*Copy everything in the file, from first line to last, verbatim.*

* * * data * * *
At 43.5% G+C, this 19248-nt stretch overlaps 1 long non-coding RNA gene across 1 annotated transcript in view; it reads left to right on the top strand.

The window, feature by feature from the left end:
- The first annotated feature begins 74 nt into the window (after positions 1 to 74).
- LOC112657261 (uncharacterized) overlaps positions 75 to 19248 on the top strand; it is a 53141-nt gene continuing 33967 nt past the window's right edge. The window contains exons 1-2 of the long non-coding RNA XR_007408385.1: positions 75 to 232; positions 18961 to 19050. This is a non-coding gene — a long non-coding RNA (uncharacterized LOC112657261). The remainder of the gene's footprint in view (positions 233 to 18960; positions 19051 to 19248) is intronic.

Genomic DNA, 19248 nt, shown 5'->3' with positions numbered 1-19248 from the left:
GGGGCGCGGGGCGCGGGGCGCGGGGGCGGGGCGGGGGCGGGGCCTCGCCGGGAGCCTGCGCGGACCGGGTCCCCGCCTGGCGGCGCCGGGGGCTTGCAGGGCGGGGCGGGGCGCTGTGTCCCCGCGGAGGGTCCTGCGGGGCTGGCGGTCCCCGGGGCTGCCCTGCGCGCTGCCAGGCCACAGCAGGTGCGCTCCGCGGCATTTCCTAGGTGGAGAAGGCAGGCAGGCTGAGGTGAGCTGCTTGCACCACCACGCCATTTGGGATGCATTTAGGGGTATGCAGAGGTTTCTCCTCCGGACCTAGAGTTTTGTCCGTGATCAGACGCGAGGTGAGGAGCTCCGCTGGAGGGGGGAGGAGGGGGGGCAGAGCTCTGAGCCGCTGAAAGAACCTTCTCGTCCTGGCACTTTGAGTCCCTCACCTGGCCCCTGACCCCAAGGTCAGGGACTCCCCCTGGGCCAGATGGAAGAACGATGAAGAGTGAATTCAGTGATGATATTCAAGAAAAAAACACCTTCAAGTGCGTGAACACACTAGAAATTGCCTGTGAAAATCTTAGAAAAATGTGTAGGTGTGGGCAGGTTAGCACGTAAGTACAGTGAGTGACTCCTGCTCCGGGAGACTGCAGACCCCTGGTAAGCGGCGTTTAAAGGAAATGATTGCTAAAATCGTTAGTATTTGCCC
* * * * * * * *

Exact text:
At 43.5% G+C, this 19248-nt stretch overlaps 1 long non-coding RNA gene across 1 annotated transcript in view; it reads left to right on the top strand.

The window, feature by feature from the left end:
- The first annotated feature begins 74 nt into the window (after positions 1 to 74).
- LOC112657261 (uncharacterized) overlaps positions 75 to 19248 on the top strand; it is a 53141-nt gene continuing 33967 nt past the window's right edge. The window contains exons 1-2 of the long non-coding RNA XR_007408385.1: positions 75 to 232; positions 18961 to 19050. This is a non-coding gene — a long non-coding RNA (uncharacterized LOC112657261). The remainder of the gene's footprint in view (positions 233 to 18960; positions 19051 to 19248) is intronic.

Genomic DNA, 19248 nt, shown 5'->3' with positions numbered 1-19248 from the left:
GGGGCGCGGGGCGCGGGGCGCGGGGGCGGGGCGGGGGCGGGGCCTCGCCGGGAGCCTGCGCGGACCGGGTCCCCGCCTGGCGGCGCCGGGGGCTTGCAGGGCGGGGCGGGGCGCTGTGTCCCCGCGGAGGGTCCTGCGGGGCTGGCGGTCCCCGGGGCTGCCCTGCGCGCTGCCAGGCCACAGCAGGTGCGCTCCGCGGCATTTCCTAGGTGGAGAAGGCAGGCAGGCTGAGGTGAGCTGCTTGCACCACCACGCCATTTGGGATGCATTTAGGGGTATGCAGAGGTTTCTCCTCCGGACCTAGAGTTTTGTCCGTGATCAGACGCGAGGTGAGGAGCTCCGCTGGAGGGGGGAGGAGGGGGGGCAGAGCTCTGAGCCGCTGAAAGAACCTTCTCGTCCTGGCACTTTGAGTCCCTCACCTGGCCCCTGACCCCAAGGTCAGGGACTCCCCCTGGGCCAGATGGAAGAACGATGAAGAGTGAATTCAGTGATGATATTCAAGAAAAAAACACCTTCAAGTGCGTGAACACACTAGAAATTGCCTGTGAAAATCTTAGAAAAATGTGTAGGTGTGGGCAGGTTAGCACGTAAGTACAGTGAGTGACTCCTGCTCCGGGAGACTGCAGACCCCTGGTAAGCGGCGTTTAAAGGAAATGATTGCTAAAATCGTTAGTATTTGCCC